JIM BYERS PHOTO
Check out some of the world’s largest sea cliffs in Slieve League on the Wild Atlantic Way in Ireland.
Jump into Ireland and drive the new coastal route, called the Wild Atlantic Way .
Or check out the seacoast, the mountains and the villages of New Hampshire, a surprisingly diverse spot that’s easy to get to.
The folks from both destinations brought their displays to Toronto this week to show travel folks some of what’s new and what’s on offer for 2014. And both made some great points.
For Ireland, one of the big stories this year is the Wild Atlantic Way, a 2,500 km long drive along Ireland’s western seaboard. It’s billed as the “longest defined coastal drive in the world,” which is saying something.
The path stretches from Donegal in the north to Cork in the south, passing through areas such as Connemara, Kerry and Galway Bay. I had the good fortune to visit Galway a few years ago and absolutely loved it. They close off much of the central city to cars, making the winding streets perfect for strolling. The shops were lovely and the food wonderful and the pubs, naturally, out of this world. I particularly liked The King’s Head.
The hotels are quite cool, too. We stayed at a very colourful, modern spot called The G that my wife still talks about three or four years later.
There’s more to talk about than the Wild Atlantic Way, of course. The city of Waterford, home to famous Waterford crystal, is celebrating its 1,100 th anniversary this year. Which makes it even older than Mississauga.
JIM BYERS PHOTO
The pubs of Galway are just one of the great things to see on a drive along the Wild Atlantic Way in Ireland.
Fans of the TV show Game of Thrones are flocking to Northern Ireland to see where the series is shot, while Limerick is Ireland’s official city of culture for 2014. I didn’t get to Limerick but I loved Donegal and the cliffs of Slieve League (that’s in the top photo on my blog), as well as Dublin and Belfast (great pubs and architecture and cool hotels) and Adare Manor and Ashford Castle and so many other spots we visited.
The Irish tourism folks are hoping to get more year-round tourists instead of packing so many of us Canadians into summertime trips. I was there in April when I visited and it was delightful; with sunny weather and almost no rain and nice temperatures around 15 degrees or so. You never quite know what the weather will be like in that part of the world, so I highly recommend going in the spring or fall to take advantage of cheaper prices and fewer tourists.
It’s also easier than ever to get to Ireland from Canada. On April 14, Irish airline Aer Lingus will make its first flight to Canada in more than 30 years. They’re starting daily flights from Toronto to Dublin (and back, which is convenient) in peak summer season, and up to four flights a week the rest of the year.
Air Canada is expanding its Toronto to Dublin service from seasonal to year-round as of May 1 on its new leisure carrier, Rouge.
In addition, Air Transat service from Toronto to Dublin and Shannon and Montreal to Dublin resumes this month. And WestJet makes its first-ever foray across the ocean with its inaugural flights from St. John’s to Dublin on June 15.
A record 134,000 Canadians visited Ireland last year, an 11 per cent increase over 2012. I can tell you the Irish people are as great as they’re cracked up to be; very welcoming and fun and engaging and delightful. It’s a truly magnificent destination with lots to offer. And I didn’t even have time to play golf!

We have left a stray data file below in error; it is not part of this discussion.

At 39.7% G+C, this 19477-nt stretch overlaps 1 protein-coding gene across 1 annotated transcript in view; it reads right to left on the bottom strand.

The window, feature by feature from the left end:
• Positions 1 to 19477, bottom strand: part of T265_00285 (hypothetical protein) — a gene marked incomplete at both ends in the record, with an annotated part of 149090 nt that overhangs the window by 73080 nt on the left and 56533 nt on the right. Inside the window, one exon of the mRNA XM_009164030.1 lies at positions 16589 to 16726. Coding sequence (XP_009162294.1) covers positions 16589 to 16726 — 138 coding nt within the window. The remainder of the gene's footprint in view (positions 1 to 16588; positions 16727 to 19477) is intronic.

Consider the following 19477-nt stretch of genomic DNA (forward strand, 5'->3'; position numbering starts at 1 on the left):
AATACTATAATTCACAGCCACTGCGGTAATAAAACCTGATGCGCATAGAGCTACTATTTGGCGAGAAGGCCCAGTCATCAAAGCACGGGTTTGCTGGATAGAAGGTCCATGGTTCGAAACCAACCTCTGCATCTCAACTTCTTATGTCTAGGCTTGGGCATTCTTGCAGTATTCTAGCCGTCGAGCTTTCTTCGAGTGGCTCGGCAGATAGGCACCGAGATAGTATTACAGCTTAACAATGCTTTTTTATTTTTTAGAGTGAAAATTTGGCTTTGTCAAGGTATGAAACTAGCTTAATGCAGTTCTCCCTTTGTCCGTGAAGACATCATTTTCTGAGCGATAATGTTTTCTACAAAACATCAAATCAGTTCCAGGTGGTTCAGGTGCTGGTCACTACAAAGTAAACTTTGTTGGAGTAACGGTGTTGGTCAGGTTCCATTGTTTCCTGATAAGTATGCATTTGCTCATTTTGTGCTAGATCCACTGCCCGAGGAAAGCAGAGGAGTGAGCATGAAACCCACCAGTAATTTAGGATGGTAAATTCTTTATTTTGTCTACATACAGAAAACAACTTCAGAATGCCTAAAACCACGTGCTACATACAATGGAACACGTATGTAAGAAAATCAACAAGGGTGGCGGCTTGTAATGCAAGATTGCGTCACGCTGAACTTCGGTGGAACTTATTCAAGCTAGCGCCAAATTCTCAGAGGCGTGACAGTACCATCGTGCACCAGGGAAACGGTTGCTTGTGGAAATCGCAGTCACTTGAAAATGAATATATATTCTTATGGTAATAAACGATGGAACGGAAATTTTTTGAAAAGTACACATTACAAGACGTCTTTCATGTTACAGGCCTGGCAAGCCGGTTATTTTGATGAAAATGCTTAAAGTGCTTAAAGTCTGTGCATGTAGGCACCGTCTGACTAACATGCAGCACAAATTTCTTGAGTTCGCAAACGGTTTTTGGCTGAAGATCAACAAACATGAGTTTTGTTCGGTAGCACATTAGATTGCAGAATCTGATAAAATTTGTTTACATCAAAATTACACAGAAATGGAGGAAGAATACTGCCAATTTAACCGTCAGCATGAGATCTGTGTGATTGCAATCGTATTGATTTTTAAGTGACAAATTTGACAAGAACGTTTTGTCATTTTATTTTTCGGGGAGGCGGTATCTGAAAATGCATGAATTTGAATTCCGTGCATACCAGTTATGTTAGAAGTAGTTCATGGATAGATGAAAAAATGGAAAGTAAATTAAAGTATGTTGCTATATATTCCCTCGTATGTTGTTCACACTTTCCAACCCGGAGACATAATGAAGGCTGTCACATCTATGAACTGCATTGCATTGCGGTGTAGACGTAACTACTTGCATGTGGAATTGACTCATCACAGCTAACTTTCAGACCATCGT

Visit the Ireland tourism website for more information.
JOE HAMED/NEW HAMPSHIRE DIVISION OF TRAVEL AND TOURISM DEVELOPMENT
Beautiful barns, rivers and lakes are a great attraction in New Hampshire.
NEW HAMPSHIRE BECKONS, TOO
The folks from New Hampshire have a few things to crow about, too. It’s a great destination that’s an easy drive from Toronto. You can fly to Boston or Burlington, Vermont and drive from there or take a train, at least from Boston you can. Easier, I think, is to drive to Montreal and turn right. You’ll hit the New Hampshire border soon after leaving Montreal and find lovely, small towns and towering mountains and gorgeous streams and lakes.
Not only that, New Hampshire has a fine stretch of coastline on the Atlantic and a pretty town in Portsmouth, where they claim to have more restaurants per capita than any place in the U.S. (Mind you, I heard the same thing last week about Scottsdale, Arizona.)
Mt. Washington is the highest point in the U.S. northeast and one of the windiest spots on earth, with a fun drive to the top of the mountain. It’s also a great fall destination for leaf peepers and a wonderful ski destination. New Hampshire also has a series of lodges, or huts, for folks hiking the world-renowned Appalachian Trail.
There are a ton of great golf courses in the state, several designed by Donald Ross. And there are gorgeous lakes with far fewer people than you’ll find in Ontario’s lake country.
Shopping also is huge. I can personally attest to the great outlet stores in Conway, NH. Not only do they have incredible prices, but there’s no sales tax in New Hampshire! That alone makes up for the exchange difference between the Canadian and U.S. dollars.
One thing I loved about my New Hampshire lunch, other than the great food at Tappo in the Distillery District, was the tourism board’s sense of humour. Not only did they talk about lakes and shopping and the seacoast, but they had the good sense to tell reporters that New Hampshire is home to the following:
– The world’s largest meatball
– The most lit jack o’lanterns at one time
– The windiest spot in the continental U.S.
– The place where Tupperware was invented
– The home of the oldest country store in the U.S.
– The state with the most Groucho Marx masks, and
– The first state with a credit union; founded by a Canadian doncha know.
Doesn’t that make you want to go?